Fran Cole, president of the League of Women Voters of Western Nevada County, said voters’ growing preference for mail-in ballots, combined with the election’s general hype, may redeem the low participation observers generally expect from special and midterm elections.

People attempt to sway some last minute voters Tuesday as they cast their ballots in the recall election.
Photo: Elias Funez

“I think this particular election has had so much publicity — unlike some of the other elections,” Cole said, citing Megan Dahle’s November 2019 win in a special election with less than 30% participation from registered voters in Nevada County. “There’s been quite a lot of money which has been spent on this as well, which increases turnout.”

Cole said many people expressed concerns over the election’s legitimacy, despite the dollars spent and the media’s close coverage of this election.

“This election in particular — many people had been really upset,” Cole said, citing misinformation about the hole in the bottom right-hand corner of the vote-by-mail ballot’s envelope.

Cole said people should conduct their own investigations, especially to verify the information influencing their political decisions.

“It’s important for people to not take what people say without doing their own research,” Cole said. “You see wildly divergent opinions expressed about elections, but if there is some fraud you need to be able to prove it — just saying it doesn’t make it so.”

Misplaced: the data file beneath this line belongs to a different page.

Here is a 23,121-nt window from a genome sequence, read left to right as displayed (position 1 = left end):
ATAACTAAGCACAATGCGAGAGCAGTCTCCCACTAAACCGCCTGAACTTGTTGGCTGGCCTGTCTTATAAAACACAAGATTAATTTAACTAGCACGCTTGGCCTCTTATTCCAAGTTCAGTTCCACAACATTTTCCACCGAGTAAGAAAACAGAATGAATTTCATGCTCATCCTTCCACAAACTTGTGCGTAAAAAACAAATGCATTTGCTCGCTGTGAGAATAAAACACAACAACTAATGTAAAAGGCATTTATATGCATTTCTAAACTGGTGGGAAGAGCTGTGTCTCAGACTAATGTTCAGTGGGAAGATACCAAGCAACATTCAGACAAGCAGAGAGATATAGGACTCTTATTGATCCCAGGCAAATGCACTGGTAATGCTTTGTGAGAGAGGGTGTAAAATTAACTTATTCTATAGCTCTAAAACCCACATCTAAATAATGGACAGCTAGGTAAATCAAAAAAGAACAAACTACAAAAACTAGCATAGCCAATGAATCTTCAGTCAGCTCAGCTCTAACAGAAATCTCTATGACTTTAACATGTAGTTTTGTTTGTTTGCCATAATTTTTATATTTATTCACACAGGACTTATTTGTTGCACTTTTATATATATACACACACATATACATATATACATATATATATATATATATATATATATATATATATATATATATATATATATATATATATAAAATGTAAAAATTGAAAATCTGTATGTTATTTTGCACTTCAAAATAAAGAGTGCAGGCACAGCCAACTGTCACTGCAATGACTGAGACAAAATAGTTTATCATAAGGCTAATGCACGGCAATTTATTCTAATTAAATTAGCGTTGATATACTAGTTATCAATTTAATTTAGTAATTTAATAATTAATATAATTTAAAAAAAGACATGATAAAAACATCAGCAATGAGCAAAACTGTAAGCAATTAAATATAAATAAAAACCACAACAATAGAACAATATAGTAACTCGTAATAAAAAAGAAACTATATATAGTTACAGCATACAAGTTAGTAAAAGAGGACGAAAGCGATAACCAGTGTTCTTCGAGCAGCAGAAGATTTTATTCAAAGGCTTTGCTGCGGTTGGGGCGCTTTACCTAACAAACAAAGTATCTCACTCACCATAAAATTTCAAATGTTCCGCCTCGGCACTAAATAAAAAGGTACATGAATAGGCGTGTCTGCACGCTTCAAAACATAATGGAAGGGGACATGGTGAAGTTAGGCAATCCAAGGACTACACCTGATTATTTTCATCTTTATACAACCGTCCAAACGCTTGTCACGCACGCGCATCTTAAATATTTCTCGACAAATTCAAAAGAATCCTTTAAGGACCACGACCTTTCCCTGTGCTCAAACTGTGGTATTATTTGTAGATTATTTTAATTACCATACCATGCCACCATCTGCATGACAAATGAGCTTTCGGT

Cole said the election itself is a reflection of the country’s polarized — and reactionary — politics.

Voters cast their ballots Tuesday for the recall election at the Gold Miners Inn in downtown Grass Valley.
Photo: Elias Funez

“I believe this is a reflection of the polarization, and a reflection of the uniquely low threshold for recall elections in California,” Cole said.

Cole said over the course of creating an educational video for Nevada County voters with input from Gregory Diaz, Nevada County clerk-recorder/registrar of voters, and Natalie Adona, assistant clerk-recorder/registrar of voters, she became aware of the risks posed to election officials as political polarization increases across the American landscape.

“I never in my life thought I would have to teach deescalation techniques to poll workers,” Adona said in the video.

“Before, our job was preparing and administering elections,“ Diaz explained in the League of Women Voters’ video. ”Now we have an added layer — we are defending elections for many hours of our days.“

Cole said she appreciated the opportunity to learn more about what Diaz, Adona and their team in the elections office went through to prepare for the election.

Cole doesn’t have an idea about who will win the recall election, but imagines that the incumbent advantage will not be at play due to the organization of the ballot.

“If there had been a list of candidates and you chose the incumbent from that — a lot of the incumbent advantage comes from name recognition,” Cole said. “It does become a question of if you are happy with the incumbent’s policies, specifically. It’s a different kind of election.”

Rebecca O’Neil is a staff writer with The Union. She can be reached at roneil@theunion.com